Instructables
Picture of Building realistic model volcanoes
Materials
large (tall) plastic vial 
film canister 
lots of newspaper 
spray glue  
foil  
sand   
masking tape
black, white and brown spray-paint 
1’X1’ cardboard pieces

Approximate Time Needed
60 minutes

No two volcanoes are exactly alike, but we can divide them up into four basic types.

Cinder cones are steep-sided, symmetrical cones formed by the eruption of mainly ash, cinders and other pyroclastic, or solid, ejecta. This is like Mount Vesuvius in Italy.
Shield volcanoes are broad, gently sloping domes formed by lava flows from a central vent or fissure. These can be found in Hawaii.
Composite volcanoes are formed from alternating lava flows and pyroclastic debris mixed with ash. They are somewhere in between shield volcanoes and cinder cones. Mount Saint Helen’s was a composite volcano.
Calderas are formed when the top of a composite volcano collapses following an explosive eruption. New cones can begin to build in the calderas, which sometimes have water in them. Crater Lake in Oregon is a caldera.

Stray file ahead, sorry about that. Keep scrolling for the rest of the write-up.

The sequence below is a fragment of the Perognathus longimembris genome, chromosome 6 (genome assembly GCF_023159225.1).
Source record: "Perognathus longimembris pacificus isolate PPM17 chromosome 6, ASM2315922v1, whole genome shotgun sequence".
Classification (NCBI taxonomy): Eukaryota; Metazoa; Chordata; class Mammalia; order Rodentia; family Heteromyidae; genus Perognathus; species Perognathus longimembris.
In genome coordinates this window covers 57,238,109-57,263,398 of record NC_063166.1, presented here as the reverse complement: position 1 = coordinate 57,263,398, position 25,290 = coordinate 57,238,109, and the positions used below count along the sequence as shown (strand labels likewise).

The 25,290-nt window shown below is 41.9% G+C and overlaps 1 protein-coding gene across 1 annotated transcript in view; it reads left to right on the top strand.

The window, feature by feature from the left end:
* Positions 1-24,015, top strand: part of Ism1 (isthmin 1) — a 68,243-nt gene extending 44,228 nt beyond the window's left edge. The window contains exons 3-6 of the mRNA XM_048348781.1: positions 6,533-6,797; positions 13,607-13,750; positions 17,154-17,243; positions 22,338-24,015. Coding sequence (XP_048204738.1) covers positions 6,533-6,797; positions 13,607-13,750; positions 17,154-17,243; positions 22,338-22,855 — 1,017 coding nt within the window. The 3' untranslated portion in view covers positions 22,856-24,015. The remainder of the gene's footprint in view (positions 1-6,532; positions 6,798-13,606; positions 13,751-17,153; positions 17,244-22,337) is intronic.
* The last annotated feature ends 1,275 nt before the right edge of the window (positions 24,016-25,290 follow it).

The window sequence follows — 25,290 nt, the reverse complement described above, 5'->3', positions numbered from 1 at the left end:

We can make a model of the different “class” volcanoes. This picture shows a shield, a composite and a caldera.
 
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Step 1:

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Tape the large vial to the center of your cardboard base. For a shield volcano use the film canister instead. This will be the magma conduit. Crumple up the newspaper into balls.

Step 2:

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Wrap the newspaper balls with masking tape to help them keep their shape. Stack up the newspaper balls around the vial or canister in a general cone shape.

Step 3:

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Wrap the balls with foil and mold into a volcano shape. For a shield volcano, the slope should be gentle and smooth. For a cinder cone the slope should be steep and smooth - a pure cone shape. For a composite volcano, the sides should be rough and steep. For a caldera, the sides should be rough and steep, but the central crater should be larger, like a big bowl. Tape the foil onto the cardboard, and tape the sides to help hold the shape.